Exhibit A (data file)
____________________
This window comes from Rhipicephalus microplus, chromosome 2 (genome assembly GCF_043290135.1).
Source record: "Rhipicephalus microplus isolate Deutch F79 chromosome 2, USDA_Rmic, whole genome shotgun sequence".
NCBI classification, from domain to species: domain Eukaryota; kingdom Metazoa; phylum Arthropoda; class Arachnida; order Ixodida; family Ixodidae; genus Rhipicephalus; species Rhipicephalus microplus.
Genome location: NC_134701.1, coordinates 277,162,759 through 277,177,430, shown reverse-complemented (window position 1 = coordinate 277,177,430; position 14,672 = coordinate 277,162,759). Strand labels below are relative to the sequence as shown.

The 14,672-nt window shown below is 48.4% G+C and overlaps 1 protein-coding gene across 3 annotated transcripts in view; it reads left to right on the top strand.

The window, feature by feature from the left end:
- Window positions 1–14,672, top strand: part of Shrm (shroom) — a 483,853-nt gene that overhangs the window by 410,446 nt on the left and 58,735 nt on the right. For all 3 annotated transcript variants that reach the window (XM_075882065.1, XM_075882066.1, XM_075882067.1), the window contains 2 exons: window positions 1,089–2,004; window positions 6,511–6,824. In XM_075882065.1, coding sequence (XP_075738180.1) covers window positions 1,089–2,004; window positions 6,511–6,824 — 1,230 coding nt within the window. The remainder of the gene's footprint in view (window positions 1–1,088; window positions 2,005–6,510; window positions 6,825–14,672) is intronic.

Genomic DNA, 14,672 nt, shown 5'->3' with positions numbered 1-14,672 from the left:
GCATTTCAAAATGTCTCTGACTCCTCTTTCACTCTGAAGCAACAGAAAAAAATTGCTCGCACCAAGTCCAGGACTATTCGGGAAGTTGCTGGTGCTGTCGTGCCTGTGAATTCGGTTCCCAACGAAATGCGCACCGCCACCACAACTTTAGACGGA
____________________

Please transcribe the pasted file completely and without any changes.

This window comes from Rhipicephalus microplus, chromosome 2 (genome assembly GCF_043290135.1).
Source record: "Rhipicephalus microplus isolate Deutch F79 chromosome 2, USDA_Rmic, whole genome shotgun sequence".
NCBI classification, from domain to species: domain Eukaryota; kingdom Metazoa; phylum Arthropoda; class Arachnida; order Ixodida; family Ixodidae; genus Rhipicephalus; species Rhipicephalus microplus.
Genome location: NC_134701.1, coordinates 277,162,759 through 277,177,430, shown reverse-complemented (window position 1 = coordinate 277,177,430; position 14,672 = coordinate 277,162,759). Strand labels below are relative to the sequence as shown.

The 14,672-nt window shown below is 48.4% G+C and overlaps 1 protein-coding gene across 3 annotated transcripts in view; it reads left to right on the top strand.

The window, feature by feature from the left end:
- Window positions 1–14,672, top strand: part of Shrm (shroom) — a 483,853-nt gene that overhangs the window by 410,446 nt on the left and 58,735 nt on the right. For all 3 annotated transcript variants that reach the window (XM_075882065.1, XM_075882066.1, XM_075882067.1), the window contains 2 exons: window positions 1,089–2,004; window positions 6,511–6,824. In XM_075882065.1, coding sequence (XP_075738180.1) covers window positions 1,089–2,004; window positions 6,511–6,824 — 1,230 coding nt within the window. The remainder of the gene's footprint in view (window positions 1–1,088; window positions 2,005–6,510; window positions 6,825–14,672) is intronic.

Genomic DNA, 14,672 nt, shown 5'->3' with positions numbered 1-14,672 from the left:
GCATTTCAAAATGTCTCTGACTCCTCTTTCACTCTGAAGCAACAGAAAAAAATTGCTCGCACCAAGTCCAGGACTATTCGGGAAGTTGCTGGTGCTGTCGTGCCTGTGAATTCGGTTCCCAACGAAATGCGCACCGCCACCACAACTTTAGACGGA